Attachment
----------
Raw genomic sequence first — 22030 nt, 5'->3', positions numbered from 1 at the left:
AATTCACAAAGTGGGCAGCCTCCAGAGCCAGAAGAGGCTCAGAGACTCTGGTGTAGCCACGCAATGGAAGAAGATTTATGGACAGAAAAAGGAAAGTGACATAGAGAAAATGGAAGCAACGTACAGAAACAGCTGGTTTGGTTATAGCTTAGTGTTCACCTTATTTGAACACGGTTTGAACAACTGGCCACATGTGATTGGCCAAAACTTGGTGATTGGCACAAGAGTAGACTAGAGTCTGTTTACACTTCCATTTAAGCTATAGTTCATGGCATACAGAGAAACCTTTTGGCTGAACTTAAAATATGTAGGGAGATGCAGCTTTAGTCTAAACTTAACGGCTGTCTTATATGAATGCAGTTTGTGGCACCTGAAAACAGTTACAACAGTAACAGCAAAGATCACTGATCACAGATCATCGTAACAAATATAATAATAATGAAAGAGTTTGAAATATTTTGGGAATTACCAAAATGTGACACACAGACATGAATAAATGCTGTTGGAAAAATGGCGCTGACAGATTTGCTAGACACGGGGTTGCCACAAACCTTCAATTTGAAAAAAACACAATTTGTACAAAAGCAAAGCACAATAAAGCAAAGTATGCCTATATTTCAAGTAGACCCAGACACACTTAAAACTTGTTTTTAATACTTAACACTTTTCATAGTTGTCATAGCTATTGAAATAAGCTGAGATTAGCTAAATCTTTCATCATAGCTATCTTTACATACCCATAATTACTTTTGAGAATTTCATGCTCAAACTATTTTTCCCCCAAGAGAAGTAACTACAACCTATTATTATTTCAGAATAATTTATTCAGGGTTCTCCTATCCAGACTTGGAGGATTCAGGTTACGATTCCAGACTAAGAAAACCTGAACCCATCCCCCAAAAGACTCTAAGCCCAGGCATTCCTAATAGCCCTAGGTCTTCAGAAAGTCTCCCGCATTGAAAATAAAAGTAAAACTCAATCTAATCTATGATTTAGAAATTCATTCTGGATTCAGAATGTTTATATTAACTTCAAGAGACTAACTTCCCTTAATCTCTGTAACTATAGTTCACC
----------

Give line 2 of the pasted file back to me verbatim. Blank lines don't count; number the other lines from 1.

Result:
AATTCACAAAGTGGGCAGCCTCCAGAGCCAGAAGAGGCTCAGAGACTCTGGTGTAGCCACGCAATGGAAGAAGATTTATGGACAGAAAAAGGAAAGTGACATAGAGAAAATGGAAGCAACGTACAGAAACAGCTGGTTTGGTTATAGCTTAGTGTTCACCTTATTTGAACACGGTTTGAACAACTGGCCACATGTGATTGGCCAAAACTTGGTGATTGGCACAAGAGTAGACTAGAGTCTGTTTACACTTCCATTTAAGCTATAGTTCATGGCATACAGAGAAACCTTTTGGCTGAACTTAAAATATGTAGGGAGATGCAGCTTTAGTCTAAACTTAACGGCTGTCTTATATGAATGCAGTTTGTGGCACCTGAAAACAGTTACAACAGTAACAGCAAAGATCACTGATCACAGATCATCGTAACAAATATAATAATAATGAAAGAGTTTGAAATATTTTGGGAATTACCAAAATGTGACACACAGACATGAATAAATGCTGTTGGAAAAATGGCGCTGACAGATTTGCTAGACACGGGGTTGCCACAAACCTTCAATTTGAAAAAAACACAATTTGTACAAAAGCAAAGCACAATAAAGCAAAGTATGCCTATATTTCAAGTAGACCCAGACACACTTAAAACTTGTTTTTAATACTTAACACTTTTCATAGTTGTCATAGCTATTGAAATAAGCTGAGATTAGCTAAATCTTTCATCATAGCTATCTTTACATACCCATAATTACTTTTGAGAATTTCATGCTCAAACTATTTTTCCCCCAAGAGAAGTAACTACAACCTATTATTATTTCAGAATAATTTATTCAGGGTTCTCCTATCCAGACTTGGAGGATTCAGGTTACGATTCCAGACTAAGAAAACCTGAACCCATCCCCCAAAAGACTCTAAGCCCAGGCATTCCTAATAGCCCTAGGTCTTCAGAAAGTCTCCCGCATTGAAAATAAAAGTAAAACTCAATCTAATCTATGATTTAGAAATTCATTCTGGATTCAGAATGTTTATATTAACTTCAAGAGACTAACTTCCCTTAATCTCTGTAACTATAGTTCACC